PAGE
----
ROCKPORT, Maine — Pen Bay Healthcare, the parent organization of Pen Bay Medical Center, is blaming a lack of state Medicare payouts combined with fewer patients for its being forced to eliminate 19 positions and cut expenses. More layoffs are also possible.
A Maine Hospital Association official said Friday that health care facilities statewide have been similarly afflicted by economic challenges and that about 800 health care jobs have been lost in Maine in the past two years.
Pen Bay Healthcare announced in a press release Friday that emergency visits at the hospital are down 11 percent, surgeries are down 19 percent and births are down 7 percent, while free care and bad debt have increased 50 percent in the last two years.
The health care system release also indicated that referrals to its Kno-Wal-Lin home care division and the average daily census of its hospice program are down 14-15 percent.
“The board of trustees is insisting that we meet the budget and take whatever steps are necessary,” Christopher Burke, Pen Bay Healthcare’s director of marketing and communication, said in a phone interview Friday. “We feel like we need to adjust to what we see as the new normal. We’ll be looking at the finances regularly. We already are.”
Burke said 15 workers are losing their jobs and four open positions will not be filled. He added that more layoffs are possible.
Burke did not say which jobs were affected, but said they were across the board and did not target any one area.
Burke said patients should not be affected by the layoffs.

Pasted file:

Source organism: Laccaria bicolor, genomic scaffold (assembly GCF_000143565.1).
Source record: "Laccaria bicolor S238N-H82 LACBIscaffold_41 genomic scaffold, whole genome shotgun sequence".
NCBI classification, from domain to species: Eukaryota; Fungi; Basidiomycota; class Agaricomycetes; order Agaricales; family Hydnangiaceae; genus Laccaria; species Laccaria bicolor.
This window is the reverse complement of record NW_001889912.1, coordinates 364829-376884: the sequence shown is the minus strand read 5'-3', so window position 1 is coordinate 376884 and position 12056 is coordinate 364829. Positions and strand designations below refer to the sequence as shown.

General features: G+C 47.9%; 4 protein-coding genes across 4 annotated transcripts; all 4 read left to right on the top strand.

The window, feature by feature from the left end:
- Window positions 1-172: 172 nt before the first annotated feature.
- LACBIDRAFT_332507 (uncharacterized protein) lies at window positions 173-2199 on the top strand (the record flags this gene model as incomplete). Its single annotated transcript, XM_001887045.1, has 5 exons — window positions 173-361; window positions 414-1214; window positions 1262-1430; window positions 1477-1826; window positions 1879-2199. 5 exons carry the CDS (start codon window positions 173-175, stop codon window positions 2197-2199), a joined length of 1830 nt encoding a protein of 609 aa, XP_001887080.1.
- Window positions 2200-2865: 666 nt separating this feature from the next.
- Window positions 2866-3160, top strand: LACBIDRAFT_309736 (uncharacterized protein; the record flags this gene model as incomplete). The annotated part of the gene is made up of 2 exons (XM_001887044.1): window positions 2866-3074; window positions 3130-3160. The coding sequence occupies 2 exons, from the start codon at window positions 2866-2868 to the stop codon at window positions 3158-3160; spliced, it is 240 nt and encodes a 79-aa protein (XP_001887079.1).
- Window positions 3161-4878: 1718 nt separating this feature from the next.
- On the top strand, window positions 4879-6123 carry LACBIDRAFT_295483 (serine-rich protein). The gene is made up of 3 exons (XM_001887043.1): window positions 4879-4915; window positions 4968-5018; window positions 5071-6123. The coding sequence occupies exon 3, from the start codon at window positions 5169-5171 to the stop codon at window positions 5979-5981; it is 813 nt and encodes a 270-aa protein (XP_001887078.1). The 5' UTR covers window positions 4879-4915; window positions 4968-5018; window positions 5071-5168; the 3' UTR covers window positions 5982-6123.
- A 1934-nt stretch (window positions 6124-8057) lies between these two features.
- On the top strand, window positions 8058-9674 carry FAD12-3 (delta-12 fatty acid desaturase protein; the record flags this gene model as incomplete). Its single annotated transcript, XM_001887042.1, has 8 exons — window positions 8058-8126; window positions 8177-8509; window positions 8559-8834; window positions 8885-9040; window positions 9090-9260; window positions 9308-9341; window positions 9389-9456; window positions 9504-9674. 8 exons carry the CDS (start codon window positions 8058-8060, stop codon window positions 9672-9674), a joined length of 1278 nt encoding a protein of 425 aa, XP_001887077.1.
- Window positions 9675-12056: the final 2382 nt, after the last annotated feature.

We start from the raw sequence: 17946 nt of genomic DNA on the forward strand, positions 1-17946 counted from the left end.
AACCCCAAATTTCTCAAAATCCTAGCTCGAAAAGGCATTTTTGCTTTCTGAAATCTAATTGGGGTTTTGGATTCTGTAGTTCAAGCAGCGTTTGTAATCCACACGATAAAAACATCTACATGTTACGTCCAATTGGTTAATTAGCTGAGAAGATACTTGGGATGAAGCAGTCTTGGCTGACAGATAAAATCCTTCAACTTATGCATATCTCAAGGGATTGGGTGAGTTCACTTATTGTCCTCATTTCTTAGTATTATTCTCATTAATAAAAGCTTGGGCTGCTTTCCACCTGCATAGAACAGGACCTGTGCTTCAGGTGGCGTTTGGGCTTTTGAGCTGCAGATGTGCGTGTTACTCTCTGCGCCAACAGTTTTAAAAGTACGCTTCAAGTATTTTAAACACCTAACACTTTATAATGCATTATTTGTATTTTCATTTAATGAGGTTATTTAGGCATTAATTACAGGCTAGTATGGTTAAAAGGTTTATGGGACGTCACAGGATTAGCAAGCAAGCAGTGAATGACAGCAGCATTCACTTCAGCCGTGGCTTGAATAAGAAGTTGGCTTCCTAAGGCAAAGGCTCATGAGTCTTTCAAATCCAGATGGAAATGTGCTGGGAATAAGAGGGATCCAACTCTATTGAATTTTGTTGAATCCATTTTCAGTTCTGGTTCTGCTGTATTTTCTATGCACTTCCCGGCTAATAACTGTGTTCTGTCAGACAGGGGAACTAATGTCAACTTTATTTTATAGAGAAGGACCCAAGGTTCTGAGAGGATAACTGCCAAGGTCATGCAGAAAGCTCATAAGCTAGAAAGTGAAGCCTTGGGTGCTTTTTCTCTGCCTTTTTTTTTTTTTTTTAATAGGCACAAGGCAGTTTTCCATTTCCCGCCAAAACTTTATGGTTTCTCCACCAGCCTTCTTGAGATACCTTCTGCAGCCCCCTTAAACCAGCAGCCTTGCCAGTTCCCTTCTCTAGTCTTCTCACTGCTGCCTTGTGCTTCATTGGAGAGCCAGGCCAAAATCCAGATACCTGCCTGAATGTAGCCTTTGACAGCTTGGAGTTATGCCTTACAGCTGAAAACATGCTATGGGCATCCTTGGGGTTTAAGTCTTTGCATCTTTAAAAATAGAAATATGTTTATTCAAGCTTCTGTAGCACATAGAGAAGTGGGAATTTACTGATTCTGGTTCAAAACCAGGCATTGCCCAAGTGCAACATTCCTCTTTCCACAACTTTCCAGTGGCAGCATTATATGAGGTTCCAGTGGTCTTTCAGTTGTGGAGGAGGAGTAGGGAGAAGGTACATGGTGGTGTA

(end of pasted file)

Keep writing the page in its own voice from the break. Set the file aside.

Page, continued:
“The care will always be excellent. We’re just adjusting our model and staffing to meet our decreased demand in volume,” Burke said Friday after the announcement. “It’s not easy decisions. We’re the largest employer in the area. We are aware of the impact to the community.”
Pen Bay Healthcare’s 2010 budget of $139 million supports about 1,500 employees systemwide.
Pen Bay Healthcare includes Penobscot Bay Medical Center in Rockport, the Knox Center for Long-term Care in Rockland, Quarry Hill extended care facility in Camden, Kno-Wal-Lin Home Care and Hospice in Rockland, Midcoast Mental Health in Rockland and various physicians and associates.
Steven Michaud, president of the nonprofit Maine Hospitals Association, an advocate for hospitals, said Pen Bay Medical Center is in a position many Maine hospitals are in. Patients are wary to spend money on health care during the recession, he said. Many people have been laid off and lost their health insurance, while other workers are experiencing higher costs for insurance. This has resulted in fewer people coming through the hospital doors and more people waiting to get care, Michaud said.
“The majority of the reason for these problems are a very significant decline in patient volume. When the recession started in the end of ’08, we saw very steep declines and we thought we would have to ride this out,” Michaud said. “We are now into year two of dealing with this — and I will be honest — we didn’t expect that. We thought it would be six months to a year of an issue.”
Michaud said not only have the number of patients in Maine remained low, but numbers continue to drop.
The Maine Hospital Association surveyed hospitals this spring and discovered at least 600 jobs were lost since the recession started.
“Since we surveyed, there have been a lot more,” Michaud said. “My guess is we’ve got to be close to 800 jobs eliminated since the beginning of the recession.”
According to Michaud, the only way to reinvigorate the hospitals in Maine is for the economy to turn around.
“Jobs cure a lot of ills,” Michaud said. “Until the economy starts creating jobs, we are going to be in the middle of this. It isn’t going to end until jobs start getting created so people have insurance and money.”